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Navigating Risk and Reward

Gary_Hi-Res_2870Gary Beasley is the CEO and Co-Founder of Roofstock, an online marketplace for buying and selling single-family rental homes. Beasley spent most of his career building businesses in the real estate, hospitality, and tech sectors. After earning his BA in economics from Northwestern, Beasley earned an MBA from Stanford, where he caught the entrepreneurial bug and still serves as a regular guest lecturer. Previously, Gary was instrumental in acquiring and integrating more than $800 million of resort properties for KSL Resorts, and spent five years as CFO of online brokerage pioneer ZipRealty, which he led through its successful IPO in 2004. Immediately before starting Roofstock, Beasley led one of the largest single-family rental platforms in the U.S. through its IPO as co-CEO of Starwood Waypoint Residential Trust, now part of Invitation Homes, the nation’s largest single-family rental company.

Beasley spoke with DS News about the state of the single-family rental sector in 2018, what anyone looking to get into SFR investment should know, and how rental is being affected by larger trends in the housing industry right now.

DS // What advice would you have for anyone looking to enter the single-family rental investment space?

The entry point now is quite good from a risk-return standpoint. When we started buying homes in 2009 or 2010, it was still pretty spotty. We didn't know if prices were going to continue to fall. We were confident that the market would recover at some point, but it was unclear what the catalyst for that was going to be and it was unclear if we would be able to operate profitably.

We were getting such good real estate deals back then that whether or not we could operate them profitably over time was of secondary concern. We were buying the homes knowing we were getting in at a very attractive basis that showed a very nice yield on paper and, at some point, the prices were going to go back up. We didn't know if we could turn it into a business or not, but we knew it was a good trade.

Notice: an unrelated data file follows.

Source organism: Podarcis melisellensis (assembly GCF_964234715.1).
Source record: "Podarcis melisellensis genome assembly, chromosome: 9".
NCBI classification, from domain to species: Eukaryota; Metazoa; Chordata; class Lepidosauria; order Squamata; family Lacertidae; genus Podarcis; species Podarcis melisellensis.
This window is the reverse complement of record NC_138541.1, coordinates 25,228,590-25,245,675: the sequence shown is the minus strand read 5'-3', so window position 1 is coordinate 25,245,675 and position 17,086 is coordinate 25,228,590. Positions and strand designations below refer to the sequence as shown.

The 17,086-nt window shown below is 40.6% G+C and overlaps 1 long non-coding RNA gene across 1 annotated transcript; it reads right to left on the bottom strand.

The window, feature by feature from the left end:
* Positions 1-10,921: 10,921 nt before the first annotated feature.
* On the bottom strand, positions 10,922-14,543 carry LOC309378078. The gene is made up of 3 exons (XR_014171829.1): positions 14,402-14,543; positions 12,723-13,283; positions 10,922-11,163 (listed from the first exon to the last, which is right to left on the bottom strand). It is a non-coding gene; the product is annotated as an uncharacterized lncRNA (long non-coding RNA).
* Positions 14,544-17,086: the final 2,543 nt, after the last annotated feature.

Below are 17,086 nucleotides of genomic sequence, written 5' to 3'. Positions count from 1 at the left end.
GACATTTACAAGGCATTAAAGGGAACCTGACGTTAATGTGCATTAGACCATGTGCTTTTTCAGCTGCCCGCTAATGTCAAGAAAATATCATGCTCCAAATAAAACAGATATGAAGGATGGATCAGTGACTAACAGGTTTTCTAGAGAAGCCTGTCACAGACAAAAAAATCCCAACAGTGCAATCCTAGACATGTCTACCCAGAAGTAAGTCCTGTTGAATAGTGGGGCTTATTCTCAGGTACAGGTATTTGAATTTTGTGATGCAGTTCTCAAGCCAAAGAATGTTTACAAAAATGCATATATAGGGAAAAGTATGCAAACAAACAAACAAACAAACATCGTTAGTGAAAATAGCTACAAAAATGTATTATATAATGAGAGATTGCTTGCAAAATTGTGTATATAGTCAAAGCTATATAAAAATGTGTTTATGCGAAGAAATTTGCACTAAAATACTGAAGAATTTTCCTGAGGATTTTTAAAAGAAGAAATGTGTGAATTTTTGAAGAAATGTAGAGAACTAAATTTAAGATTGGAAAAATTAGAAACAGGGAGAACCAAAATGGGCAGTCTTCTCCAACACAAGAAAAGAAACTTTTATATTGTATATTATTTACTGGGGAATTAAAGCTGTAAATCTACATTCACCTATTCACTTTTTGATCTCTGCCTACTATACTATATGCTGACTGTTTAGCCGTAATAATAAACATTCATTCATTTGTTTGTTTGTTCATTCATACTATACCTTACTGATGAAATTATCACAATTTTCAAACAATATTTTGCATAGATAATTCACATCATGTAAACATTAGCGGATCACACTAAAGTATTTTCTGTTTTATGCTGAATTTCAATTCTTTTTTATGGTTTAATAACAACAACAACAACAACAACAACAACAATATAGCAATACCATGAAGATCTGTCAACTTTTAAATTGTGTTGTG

Today, it's clear this is a good business. There's enough operating history and the debt markets have matured, so it's less risky. The absolute yields you can get are lower, but the risk is also much lower, so it's a much more proven asset class. For the average investor coming in now, you're not getting returns quite as high as you did buying in the depths of the cycle, but on a risk-adjusted basis, they're quite good.

DS // Do you think there are opportunities within the SFR investment space to address the widespread need for affordable housing?

Yes, there are real opportunities for the single-family rental sector to fill the void of starter homes. People used to move out of their apartment and buy their first home. Due to price appreciation, many of those homes are now beyond their reach, and the new homes that are being built are typically move-up homes.

There are many reasons for that. Land costs and impact fees make developers feel that they need to build larger, more expensive homes to amortize those fixed costs. The smaller starter homes are simply not being built as much, but that is still a need that exists. People have kids and want to move into a house, but they might not have the down payment. Or they might have student debt, which is at record levels. Maybe they don’t know how long they're going to be in their current job, so they don't want to sign up for a long-term mortgage and be tied to their real estate.

The rental home is an opportunity for people to live the lifestyle of having a home but retain that flexibility, which is one of the reasons I like the business. We're filling a need by creating good-quality, affordable housing and investing in that housing stock, which is important.

DS // What are some of the lessons the industry should be taking away from the damaging natural disasters of the past year, ranging from hurricanes to wildfires?

From an investment standpoint, it shows the value of diversification and being in lots of different markets. If you're an individual investor and you have exposure to a market where there's significant peril risk, make sure you're appropriately insured.

Some people chose not to be as insured as they probably should. There's a reason that there's an insurance market and that it's priced the way that it is. Make sure you have the appropriate level of insurance because that is a lesson that is learned painfully by many people.

About Author: David Wharton

David Wharton, Acting Editor-in-Chief at the Five Star Institute, is a graduate of the University of Texas at Arlington, where he received his B.A. in English and minored in Journalism. Wharton has over 15 years of experience in journalism and previously worked at Thomson Reuters, a multinational mass media and information firm, as Associate Content Editor, focusing on producing media content related to tax and accounting principles and government rules and regulations for accounting professionals. Wharton has an extensive and diversified portfolio of freelance material, with published contributions in both online and print media publications. Wharton and his family currently reside in Arlington, Texas. He can be reached at David.Wharton@theMReport.com.
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